|detail of Catherine Grey, Lady Manners|
The other portrait I find less than flattering is this view of Robert Banks Jenkinson, later the 2nd Earl of Liverpool (1770-1828). Again, the head-on view does not compliment him. He seems to be frowning and his lip is slightly curled, almost as if beginning a sneer. This painting dates from 1793-96 when Lawrence was doing many statesmen and politicians, and flattering many of them. Another Lawrence picture (not in this exhibition) of Lord Liverpool done 33 years later, portrays him as less confrontational yes equally sure of himself.
At right, Lord Liverpool in 1826 as Prime Minister, in the National Portrait Gallery (not in the Yale exhibition)
This drawing of Isabella Wolff (c.1771-1829) is one of many Lawrence did of his close friend Mrs. Wolff. The exhibition catalogue cautions us not to consider these sketches are preliminary to the oil portrait below, though there are similarities for sure.
Isabella Wolff and Thomas Lawrence remained dear friends for many years, and were sometimes suspected of being lovers. For more on Lawrence's love life, go backward in this blog to Jo Manning's essays on January 8, 9, and 10th, 2011.
This is probably the first Thomas Lawrence canvas I saw as a child. At the Art Institute of Chicago, it was my favorite picture. Maybe it still is.
As one of the reviews of the exhibition said, many of us became more than familiar with some Lawrence images because we saw them on biscuit tins and other ads or labels. Or in multiple prints, even paint-by-number sets.This charming view of a thoughtful (or bored) little boy is one of those biscuit tin portraits -- you've seen it a million times, though you can't remember quite where. This is Charles William Lambton, painted in 1825, now in a private collection. Charles was about seven in the portrait and he died just six years later at age thirteen. That gives a distinct poignant twist to this familiar face.
Another very familiar picture, The Calmady Children (Laura Anne and Emily), is included in the show, from the Metropolitan Museum of Art. This pose too, can be found "everywhere." And it is not hard to see why. Thomas Lawrence was wonderful with children. Though he had none of his own, never having married, he captured the innocence and joy of childhood in a magical way. A picture not in this exhibition, usually known as Pinkie, is probably THE most famous, most reproduced, used and mis-used of Lawrence's work.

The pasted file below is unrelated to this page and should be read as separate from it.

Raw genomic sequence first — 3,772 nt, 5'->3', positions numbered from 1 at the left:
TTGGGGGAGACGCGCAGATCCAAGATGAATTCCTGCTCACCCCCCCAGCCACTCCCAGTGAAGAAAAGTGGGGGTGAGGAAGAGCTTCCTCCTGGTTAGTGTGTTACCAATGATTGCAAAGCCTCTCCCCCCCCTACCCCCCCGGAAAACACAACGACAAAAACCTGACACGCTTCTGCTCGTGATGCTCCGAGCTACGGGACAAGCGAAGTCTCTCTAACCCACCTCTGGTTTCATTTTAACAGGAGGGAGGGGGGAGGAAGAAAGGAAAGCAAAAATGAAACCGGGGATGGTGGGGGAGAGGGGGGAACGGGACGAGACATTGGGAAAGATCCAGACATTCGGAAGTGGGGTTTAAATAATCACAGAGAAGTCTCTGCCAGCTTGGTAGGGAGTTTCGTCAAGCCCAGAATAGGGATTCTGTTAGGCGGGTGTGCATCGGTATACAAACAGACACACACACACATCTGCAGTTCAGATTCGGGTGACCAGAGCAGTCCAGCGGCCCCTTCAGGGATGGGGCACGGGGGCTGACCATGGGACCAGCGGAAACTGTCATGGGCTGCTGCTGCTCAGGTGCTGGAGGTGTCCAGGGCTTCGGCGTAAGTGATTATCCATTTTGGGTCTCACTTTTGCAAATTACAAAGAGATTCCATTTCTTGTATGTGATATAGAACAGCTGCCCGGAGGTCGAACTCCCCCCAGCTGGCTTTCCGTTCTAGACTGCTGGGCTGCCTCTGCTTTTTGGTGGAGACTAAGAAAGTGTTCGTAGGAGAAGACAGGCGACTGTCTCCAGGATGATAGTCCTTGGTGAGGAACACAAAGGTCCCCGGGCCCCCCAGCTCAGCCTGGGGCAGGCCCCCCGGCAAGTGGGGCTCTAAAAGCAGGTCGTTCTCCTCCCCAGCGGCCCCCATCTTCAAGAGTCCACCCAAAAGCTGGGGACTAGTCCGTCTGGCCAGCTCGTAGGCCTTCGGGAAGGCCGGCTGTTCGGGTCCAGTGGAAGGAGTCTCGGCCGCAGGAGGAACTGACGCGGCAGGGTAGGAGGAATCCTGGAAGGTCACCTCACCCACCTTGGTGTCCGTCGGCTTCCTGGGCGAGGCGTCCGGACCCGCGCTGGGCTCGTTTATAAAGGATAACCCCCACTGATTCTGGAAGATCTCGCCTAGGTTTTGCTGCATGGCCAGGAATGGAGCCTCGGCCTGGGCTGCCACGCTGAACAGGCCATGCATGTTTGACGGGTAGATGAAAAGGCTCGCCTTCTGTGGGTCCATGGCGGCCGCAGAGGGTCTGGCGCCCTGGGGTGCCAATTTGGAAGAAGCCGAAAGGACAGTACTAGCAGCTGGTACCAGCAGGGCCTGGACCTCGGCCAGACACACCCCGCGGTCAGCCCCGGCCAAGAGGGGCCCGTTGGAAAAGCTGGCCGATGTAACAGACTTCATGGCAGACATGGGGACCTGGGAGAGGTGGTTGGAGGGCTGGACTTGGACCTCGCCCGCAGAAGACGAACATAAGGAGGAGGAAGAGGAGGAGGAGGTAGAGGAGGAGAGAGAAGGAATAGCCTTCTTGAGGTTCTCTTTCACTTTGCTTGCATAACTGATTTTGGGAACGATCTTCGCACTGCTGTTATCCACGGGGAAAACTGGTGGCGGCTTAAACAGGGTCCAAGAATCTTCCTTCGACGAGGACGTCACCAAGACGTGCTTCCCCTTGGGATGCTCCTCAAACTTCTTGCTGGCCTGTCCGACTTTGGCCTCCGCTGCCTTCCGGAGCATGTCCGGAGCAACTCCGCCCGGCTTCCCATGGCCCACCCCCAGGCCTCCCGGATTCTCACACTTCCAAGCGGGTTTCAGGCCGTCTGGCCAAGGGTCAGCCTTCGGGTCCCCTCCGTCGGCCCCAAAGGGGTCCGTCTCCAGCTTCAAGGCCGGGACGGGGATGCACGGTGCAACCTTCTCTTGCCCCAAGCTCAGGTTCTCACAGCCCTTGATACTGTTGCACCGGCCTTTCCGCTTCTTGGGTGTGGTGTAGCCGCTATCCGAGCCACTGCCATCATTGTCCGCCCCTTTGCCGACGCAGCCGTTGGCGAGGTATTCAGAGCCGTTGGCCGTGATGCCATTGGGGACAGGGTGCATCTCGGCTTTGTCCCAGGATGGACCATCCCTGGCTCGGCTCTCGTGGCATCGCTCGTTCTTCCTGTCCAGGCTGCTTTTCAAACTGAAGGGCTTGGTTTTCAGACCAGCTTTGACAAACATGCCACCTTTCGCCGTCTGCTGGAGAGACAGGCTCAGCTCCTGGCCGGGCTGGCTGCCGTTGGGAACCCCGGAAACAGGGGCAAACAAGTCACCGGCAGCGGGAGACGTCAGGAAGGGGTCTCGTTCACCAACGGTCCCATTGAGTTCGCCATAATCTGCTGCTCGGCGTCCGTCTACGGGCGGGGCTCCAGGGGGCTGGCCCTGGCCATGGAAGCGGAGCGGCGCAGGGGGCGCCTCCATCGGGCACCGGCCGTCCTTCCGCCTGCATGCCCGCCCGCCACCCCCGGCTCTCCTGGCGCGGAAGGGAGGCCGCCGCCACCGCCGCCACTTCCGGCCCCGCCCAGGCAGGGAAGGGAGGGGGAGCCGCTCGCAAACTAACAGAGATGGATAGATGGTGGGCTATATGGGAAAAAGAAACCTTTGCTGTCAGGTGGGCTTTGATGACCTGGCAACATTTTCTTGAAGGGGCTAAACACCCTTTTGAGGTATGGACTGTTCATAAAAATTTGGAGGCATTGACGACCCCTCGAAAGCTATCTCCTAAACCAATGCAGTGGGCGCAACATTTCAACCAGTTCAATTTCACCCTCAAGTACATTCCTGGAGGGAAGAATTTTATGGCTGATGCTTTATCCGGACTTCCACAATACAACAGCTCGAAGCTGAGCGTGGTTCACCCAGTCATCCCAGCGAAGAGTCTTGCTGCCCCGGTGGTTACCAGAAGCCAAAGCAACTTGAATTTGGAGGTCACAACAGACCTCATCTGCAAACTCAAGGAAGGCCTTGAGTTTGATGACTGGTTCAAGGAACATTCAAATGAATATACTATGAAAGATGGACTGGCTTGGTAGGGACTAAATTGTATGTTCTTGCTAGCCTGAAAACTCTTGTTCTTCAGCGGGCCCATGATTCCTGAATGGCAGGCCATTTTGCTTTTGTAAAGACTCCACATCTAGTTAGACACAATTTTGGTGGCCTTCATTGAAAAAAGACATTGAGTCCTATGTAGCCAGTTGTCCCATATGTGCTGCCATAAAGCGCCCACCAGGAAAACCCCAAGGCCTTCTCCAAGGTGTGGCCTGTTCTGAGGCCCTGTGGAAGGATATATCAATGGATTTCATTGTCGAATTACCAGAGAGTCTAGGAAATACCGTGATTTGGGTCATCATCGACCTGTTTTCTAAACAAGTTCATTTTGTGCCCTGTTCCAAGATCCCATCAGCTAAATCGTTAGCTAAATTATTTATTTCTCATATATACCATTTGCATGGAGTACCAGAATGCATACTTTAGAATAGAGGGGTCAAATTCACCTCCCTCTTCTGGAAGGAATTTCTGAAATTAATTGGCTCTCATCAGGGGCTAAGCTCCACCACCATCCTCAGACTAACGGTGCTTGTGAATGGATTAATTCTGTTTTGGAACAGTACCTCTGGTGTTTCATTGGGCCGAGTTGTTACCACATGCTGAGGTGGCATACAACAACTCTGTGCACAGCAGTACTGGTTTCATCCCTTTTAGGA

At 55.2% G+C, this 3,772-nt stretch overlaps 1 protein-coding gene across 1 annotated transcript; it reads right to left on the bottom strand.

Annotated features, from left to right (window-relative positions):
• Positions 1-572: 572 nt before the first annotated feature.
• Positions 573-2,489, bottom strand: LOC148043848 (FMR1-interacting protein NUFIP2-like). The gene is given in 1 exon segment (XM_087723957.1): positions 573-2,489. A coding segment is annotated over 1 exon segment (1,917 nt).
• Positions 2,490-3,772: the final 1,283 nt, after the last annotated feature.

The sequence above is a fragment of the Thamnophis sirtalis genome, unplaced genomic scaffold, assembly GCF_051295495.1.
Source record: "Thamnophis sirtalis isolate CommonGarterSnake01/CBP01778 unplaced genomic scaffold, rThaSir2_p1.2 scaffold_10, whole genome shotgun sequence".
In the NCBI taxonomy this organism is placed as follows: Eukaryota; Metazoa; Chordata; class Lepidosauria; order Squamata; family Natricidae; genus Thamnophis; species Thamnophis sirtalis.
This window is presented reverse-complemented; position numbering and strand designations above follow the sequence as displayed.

Pinkie is a portrait of Sarah Barrett Moulton painted in 1794. It can be seen at the Huntington Library and Museum of Art in San Marino, CA. It is often shown with a Gainsborough portrait called Blue Boy. (Again, this picture is not in the Yale exhibition.) I actually think I've seen Pinkie on a tea towel.To conclude part one of our visit to the exhibition, here is a lovely family group, another in Lawrence's bravura style. The beautiful lady and her son, heir to a great title, with their faithful dog in a scene that will be a family heirloom forever. But wait!!! This is a portrait of Mrs. Frances Hawkins and her Son, John James Hamilton, painted in 1805-6.
Mrs. Hawkins was a mistress of the imperious 1st Marquess of Abercorn and young John was his son by her. He had several other children by his three wives. Nevertheless, the picture was displayed at the Royal Academy in 1806. One London newspaper found it "deficient in sobriety and simplicity." Another commented that the dog was too big and disliked the view through the circular wall.
Diane Gaston and I want to thank Amy McDonald and Kaci Bayless for their assistance and hospitality at the Yale Center for British Art. Everyone was cheerful, helpful and welcoming. We wish we could have attended one of the many programs accompanying the exhibition. They are listed on-line if you click here. For more information on the exhibition, click here.
Diane has blogged on our visit and you can find her report here.
I will be back with lots more about Thomas Lawrence: Regency Power and Brilliance in days to come. Remember, the closing date is June 5, so make your plans to visit New Haven soon.
Labels: Artists, Victoria Hinshaw